Of course, the industry has changed significantly since Yankovic started his career. Music is traded on digital routes and music videos aren't as prevalent on TV thanks to a certain cable channel where the "M" in "MTV" no longer holds any meaning. So it's not a surprise that after his most successful album he decided to pass a chance to extend his RCA contract.
“They made me a very, very generous offer to re-sign, and it was tempting, but I think that I would prefer to not be beholden to anybody, and I enjoy the freedom that I currently have," Yankovic said. "So I don’t think that I’ll be doing any more albums or certainly not conventional albums, but that doesn’t mean I’m retiring. I certainly intend to be releasing more material, but it will be on my own terms and at my own pace. It just feels great knowing that I don’t have anybody that I have to be filtered through or any timetable or schedule that I need to adhere to.”
Yankovic dabbled in the idea of self-releasing his own music and music videos in 2009 with his famed "Internet Leaks," a series of original songs such as his Doors' infused "Craigslist," a daft musical tale about a depressed actor working as a Jungle Cruise boat captain at Disneyland called "Skipper Dan" and a White Stripes-style parody about the toughest man who ever lived called "CNR" (Charles Nelson Reilly). All of those eventually went on his 2013 Alpocalypse album.
"It was exciting for me to do Internet Leaks, but the downside was when the album came out, a lot of people were disappointed because they had already half of them already," he said. "Going forward, it will be more like the album never comes out.”
His new freedom also gives him more opportunities to explore avenues for his comedy and art. Talk surfaced in the wake of Mandatory Fun's success that he may get the chance to construct his own Broadway musical, a move that sounds like a no-brainer for Broadway given the massive success of offbeat musical comedy hits such as Avenue Q, Something Rotten and The Book of Mormon.
Yankovic laughed when asked about his plans to storm the Great White Way.
"That word has kind of gotten out, and it’s so premature, but that’s one of my bucket list things that I’d love to do at some point," he said. "That is being bandied about, but that’s all I can say about it at this point.”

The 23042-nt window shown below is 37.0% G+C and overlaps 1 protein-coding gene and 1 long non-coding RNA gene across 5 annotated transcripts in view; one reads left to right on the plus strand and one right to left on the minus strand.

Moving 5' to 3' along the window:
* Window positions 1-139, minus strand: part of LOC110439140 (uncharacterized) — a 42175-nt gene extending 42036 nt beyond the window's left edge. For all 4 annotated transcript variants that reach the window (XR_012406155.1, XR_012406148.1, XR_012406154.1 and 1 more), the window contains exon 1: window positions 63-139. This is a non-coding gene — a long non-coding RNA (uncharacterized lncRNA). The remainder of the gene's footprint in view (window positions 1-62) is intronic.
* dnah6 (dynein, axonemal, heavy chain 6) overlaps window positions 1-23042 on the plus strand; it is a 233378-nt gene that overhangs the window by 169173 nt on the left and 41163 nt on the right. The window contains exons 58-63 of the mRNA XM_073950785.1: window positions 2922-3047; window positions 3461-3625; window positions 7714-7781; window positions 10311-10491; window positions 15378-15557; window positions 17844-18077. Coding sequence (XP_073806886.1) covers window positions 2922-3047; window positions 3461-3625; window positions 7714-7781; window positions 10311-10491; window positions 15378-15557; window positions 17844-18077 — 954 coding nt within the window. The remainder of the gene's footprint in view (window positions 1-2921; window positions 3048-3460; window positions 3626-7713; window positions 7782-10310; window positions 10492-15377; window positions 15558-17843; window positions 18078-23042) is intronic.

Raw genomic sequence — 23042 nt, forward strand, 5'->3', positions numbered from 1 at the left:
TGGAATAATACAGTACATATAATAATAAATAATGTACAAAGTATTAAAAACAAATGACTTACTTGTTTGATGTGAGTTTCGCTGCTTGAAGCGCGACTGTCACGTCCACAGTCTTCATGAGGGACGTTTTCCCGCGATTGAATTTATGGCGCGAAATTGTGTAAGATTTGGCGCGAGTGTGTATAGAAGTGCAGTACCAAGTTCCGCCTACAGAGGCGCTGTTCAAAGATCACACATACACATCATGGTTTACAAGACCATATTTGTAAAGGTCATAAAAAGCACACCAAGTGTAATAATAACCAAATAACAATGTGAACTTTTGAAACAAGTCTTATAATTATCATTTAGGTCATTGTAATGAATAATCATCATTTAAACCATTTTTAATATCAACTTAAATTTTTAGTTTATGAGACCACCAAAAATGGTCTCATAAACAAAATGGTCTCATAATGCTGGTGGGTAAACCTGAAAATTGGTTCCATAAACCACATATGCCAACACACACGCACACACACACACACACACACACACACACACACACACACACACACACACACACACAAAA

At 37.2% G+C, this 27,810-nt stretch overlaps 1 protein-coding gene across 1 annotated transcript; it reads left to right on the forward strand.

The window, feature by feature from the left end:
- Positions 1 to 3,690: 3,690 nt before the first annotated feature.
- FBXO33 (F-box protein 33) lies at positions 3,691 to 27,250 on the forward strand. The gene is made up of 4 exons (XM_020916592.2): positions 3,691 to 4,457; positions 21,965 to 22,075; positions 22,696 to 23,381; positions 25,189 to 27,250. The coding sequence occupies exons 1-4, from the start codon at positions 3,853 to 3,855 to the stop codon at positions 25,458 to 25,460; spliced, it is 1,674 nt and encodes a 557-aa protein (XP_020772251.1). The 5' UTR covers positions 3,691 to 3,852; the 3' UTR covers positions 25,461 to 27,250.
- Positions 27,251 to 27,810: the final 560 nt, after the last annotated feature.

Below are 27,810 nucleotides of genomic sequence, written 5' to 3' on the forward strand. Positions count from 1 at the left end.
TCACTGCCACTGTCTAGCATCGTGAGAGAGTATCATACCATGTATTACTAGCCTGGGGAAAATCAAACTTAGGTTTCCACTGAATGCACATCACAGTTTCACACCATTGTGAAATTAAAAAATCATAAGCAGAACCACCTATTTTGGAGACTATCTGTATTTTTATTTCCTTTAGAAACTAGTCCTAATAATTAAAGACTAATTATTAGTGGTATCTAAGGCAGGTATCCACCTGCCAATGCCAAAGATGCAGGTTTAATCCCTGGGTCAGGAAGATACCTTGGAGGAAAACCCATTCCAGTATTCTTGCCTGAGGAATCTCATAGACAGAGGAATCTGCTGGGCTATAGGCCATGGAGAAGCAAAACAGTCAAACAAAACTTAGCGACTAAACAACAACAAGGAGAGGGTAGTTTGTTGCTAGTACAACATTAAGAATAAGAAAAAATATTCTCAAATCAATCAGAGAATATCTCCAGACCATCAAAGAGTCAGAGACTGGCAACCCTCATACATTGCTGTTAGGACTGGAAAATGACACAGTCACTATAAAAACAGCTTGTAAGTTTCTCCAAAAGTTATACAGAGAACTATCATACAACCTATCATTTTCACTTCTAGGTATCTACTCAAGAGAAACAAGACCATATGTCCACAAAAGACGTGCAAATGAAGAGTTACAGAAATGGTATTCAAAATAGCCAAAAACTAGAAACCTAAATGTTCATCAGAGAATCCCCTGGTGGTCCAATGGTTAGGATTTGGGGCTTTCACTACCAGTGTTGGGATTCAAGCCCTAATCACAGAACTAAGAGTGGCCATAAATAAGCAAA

He's also used his maniac sounding voice to make appearances in cartoons, such as Dr. Screwball Jones on Disney XD's Wander Over Yonder" and the Probabilitor on Gravity Falls, which is something he said he wouldn't mind doing more.
“I’d like to continue doing what I’ve been doing," he said. "It’s not like I want to go on a whole different trajectory now. I’d love to keep doing more songs and continue touring live. I’ve been doing a lot of voice-over work, and I love doing that. I’d love to do more feature film and TV projects. I’ve got a couple of things in development that I’m not really at liberty to talk about, but I kind of have a busy slate. Ironically, when I’m on the road doing six cities a week, it’s the most free time that I’ve got because I really just focus on doing the show and the rest of the time, I’m just surfing online or watching TV and kind of soaking up pop culture and getting rejuvenated in a way.”
Yankovic still tours and records with the same band that helped him achieve such an impressive career over the last 30-plus years, consisting of drummer Jon "Bermuda" Schwartz, bassist Steve Jay, guitarist Jim West and keyboard player Rubén Valtierra who joined the group in 1991, according to WeirdAl.com. That alone is an impressive anomaly in the music industry, where bands seem to have more creative differences than a room full of cloned Kayne Wests.
“We all have a great time, and it keeps things kind of lighthearted," Yankovic said. "Having said that, even with comedy music, we’re very serious about what we do. It’s not like a party in the studio and it’s not like we’re laughing all the time. We’re doing the most ridiculous things with straight faces, but it is fun and that might be one of the reasons why we all have hung together for so long because we genuinely enjoy what we’re doing.”